A Google scientist will join a controversial demonstration of a claimed quantum computer on Monday -- but scientists doubt the validity of the system being shown.
During a session at the SC07 supercomputing conference in Reno, Dr Hartmut Neven, a Google specialist in image recognition, will show an image-recognition algorithm running on a device, made by start-up D-Wave Systems, which is claimed to be the first practical quantum computer.
The system is claimed to be first commercially viable quantum computer. Quantum computers speed up computation by carrying out multiple calculations simultaneously using different quantum states of a system. In a quantum system, all possible quantum states exist, so a quantum computer could find the best answer to a problem by testing all possible answers at the same time by utilising a phenomenon known as quantum superposition.
Proposed by Nobel Prize winner Richard Feynman and elaborated on by David Deutsch in the 1980s, quantum computing has made slow progress because of the difficulty of building systems with more than a few quantum bits, or "qubits".
An additional difficulty lies in maintaining qubits in a "coherent" state so that the different quantum states can operate simultaneously for long enough to carry out useful work. To get a long "decoherence time" quantum computers have had to be free of almost all thermal or electrical interference, with most experimental models operating at close to zero Kelvin.
Funded by venture capitalists, D-Wave, based in British Columbia, Canada, claims to have solved this problem using "adiabatic quantum computing". In adiabatic quantum computing a device is designed to solve a particular problem, and settles on the answer through a process referred to as "annealing". The decoherence time is not a problem because the system can operate with thermal noise, according to D-Wave's chief technology officer, Geordie Rose.
D-Wave is the only commercial quantum computing company, having raised US$44m from partners including Draper Fisher Jurvetson, GrowthWorks, BDC Venture Capital, Harris & Harris Group, and British Columbia Investment Management Corporation. D-Wave demonstrated a 16-qubit computer, called "Orion", in February, but scientists have been sceptical that D-Wave demonstrated true quantum computing, as no results have been published in peer-reviewed journals.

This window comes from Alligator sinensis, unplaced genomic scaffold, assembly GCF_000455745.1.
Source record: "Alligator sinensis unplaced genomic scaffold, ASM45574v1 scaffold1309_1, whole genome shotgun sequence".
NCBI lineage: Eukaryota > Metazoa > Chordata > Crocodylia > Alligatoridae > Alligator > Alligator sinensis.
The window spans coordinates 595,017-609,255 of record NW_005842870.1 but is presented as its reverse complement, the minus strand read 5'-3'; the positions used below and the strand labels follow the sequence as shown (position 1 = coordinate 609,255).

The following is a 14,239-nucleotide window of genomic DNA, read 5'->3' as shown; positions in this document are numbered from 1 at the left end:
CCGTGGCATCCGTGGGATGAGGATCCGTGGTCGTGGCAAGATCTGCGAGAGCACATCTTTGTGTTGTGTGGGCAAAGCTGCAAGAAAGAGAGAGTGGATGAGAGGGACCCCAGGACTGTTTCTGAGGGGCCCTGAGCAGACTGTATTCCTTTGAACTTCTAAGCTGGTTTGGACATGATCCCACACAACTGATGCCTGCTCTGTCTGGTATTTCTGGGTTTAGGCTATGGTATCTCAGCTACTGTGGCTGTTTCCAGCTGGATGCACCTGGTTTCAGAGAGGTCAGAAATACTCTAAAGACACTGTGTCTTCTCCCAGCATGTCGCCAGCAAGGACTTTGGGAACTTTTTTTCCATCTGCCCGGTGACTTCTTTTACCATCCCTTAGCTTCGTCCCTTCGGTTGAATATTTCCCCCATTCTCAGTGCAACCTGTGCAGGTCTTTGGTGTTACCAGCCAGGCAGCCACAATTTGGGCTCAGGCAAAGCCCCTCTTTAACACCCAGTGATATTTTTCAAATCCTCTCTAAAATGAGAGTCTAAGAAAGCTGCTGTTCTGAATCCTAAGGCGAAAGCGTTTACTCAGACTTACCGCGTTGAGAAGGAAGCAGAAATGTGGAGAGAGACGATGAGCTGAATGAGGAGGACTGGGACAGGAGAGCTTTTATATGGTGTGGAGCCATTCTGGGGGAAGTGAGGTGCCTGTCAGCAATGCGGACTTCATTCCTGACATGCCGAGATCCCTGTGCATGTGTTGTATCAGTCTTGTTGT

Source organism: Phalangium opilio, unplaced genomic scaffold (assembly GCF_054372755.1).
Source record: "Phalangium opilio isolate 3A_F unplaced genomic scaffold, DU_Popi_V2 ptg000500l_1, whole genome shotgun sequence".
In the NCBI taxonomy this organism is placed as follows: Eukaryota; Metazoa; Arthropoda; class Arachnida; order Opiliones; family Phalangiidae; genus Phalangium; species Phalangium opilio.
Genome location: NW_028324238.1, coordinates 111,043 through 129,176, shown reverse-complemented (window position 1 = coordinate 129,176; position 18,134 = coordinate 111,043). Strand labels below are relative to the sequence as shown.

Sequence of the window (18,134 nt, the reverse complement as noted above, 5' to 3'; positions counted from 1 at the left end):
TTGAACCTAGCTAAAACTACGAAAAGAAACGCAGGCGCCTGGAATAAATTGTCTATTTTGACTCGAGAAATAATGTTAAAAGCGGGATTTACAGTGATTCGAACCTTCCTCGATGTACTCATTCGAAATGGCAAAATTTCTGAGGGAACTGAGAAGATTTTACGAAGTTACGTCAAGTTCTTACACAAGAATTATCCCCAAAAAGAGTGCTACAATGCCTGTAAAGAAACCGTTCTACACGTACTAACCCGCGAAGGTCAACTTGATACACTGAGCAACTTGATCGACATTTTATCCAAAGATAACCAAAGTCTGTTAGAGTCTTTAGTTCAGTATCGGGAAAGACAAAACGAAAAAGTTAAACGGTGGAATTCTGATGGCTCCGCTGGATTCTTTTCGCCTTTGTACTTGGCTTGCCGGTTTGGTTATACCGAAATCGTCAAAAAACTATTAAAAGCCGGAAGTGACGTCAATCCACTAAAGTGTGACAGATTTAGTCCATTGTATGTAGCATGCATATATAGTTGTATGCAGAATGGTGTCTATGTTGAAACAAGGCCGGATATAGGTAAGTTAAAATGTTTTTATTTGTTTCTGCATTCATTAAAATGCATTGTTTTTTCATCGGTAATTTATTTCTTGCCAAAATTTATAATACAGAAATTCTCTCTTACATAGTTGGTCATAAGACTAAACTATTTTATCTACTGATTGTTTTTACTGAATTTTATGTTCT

"Over the last year, rather than answering scientists' questions about what, if anything, they've actually done that's novel, they seem to have descended ever further into the lowest kind of hucksterism," said Scott Aaronson, a theoretical computer scientist at the Institute for Quantum Computing at the University of Waterloo in Canada.
Orion is probably a classical computer, according to Aaronson. "They apparently built a device with 16 very noisy superconducting quantum bits," he said in a talk given at Google's offices in the summer.
Noisy qubits let information into the system, and behave like classical bits, said Aaronson. "To make a long story short, it's consistent with the evidence that what D-Wave actually built would best be described as a 16-bit classical computer. I don't mean 16 bits in terms of the architecture; I mean 16 actual bits. And there's some prior art for that."
If the qubits are actually behaving like classical bits, the result would still be the same, according to Umesh Vazirani, professor of computer science at Berkeley: "This would still be consistent with the results of the demo, since the decohering qubits would act like classical random bits, and the adiabatic computer would act like a classical computer implementing simulated annealing."
Rose has denied this, and claimed the system has developed further: "Since the demo, we have been developing the support infrastructure for our projects and have used it to design, build and test seven generations of processor prototypes. Each of these generations has focused on a specific issue related to performance and/or scalability of commercial processors." He claimed the demo at SC07 will have 28 qubits, and will demonstrate an algorithm co-developed by Dr Neven, who has been at Google since the search giant bought his image-processing company, Neven Vision, in 2006.
D-Wave has not had its system externally validated, said Rose, because "there is only one meaningful measure of validation for a technology like this: does it outperform the systems people are using today in a metric that they care about? We are getting very close to achieving this objective."
D-Wave has previously promised to make a 1,000-qubit computer that integrates with conventional database systems by the end of 2008, and has promised to allow the public to use an Orion system made available on the Web.
Google has a "working relationship" with D-Wave, according to the pre-publicity information for the event.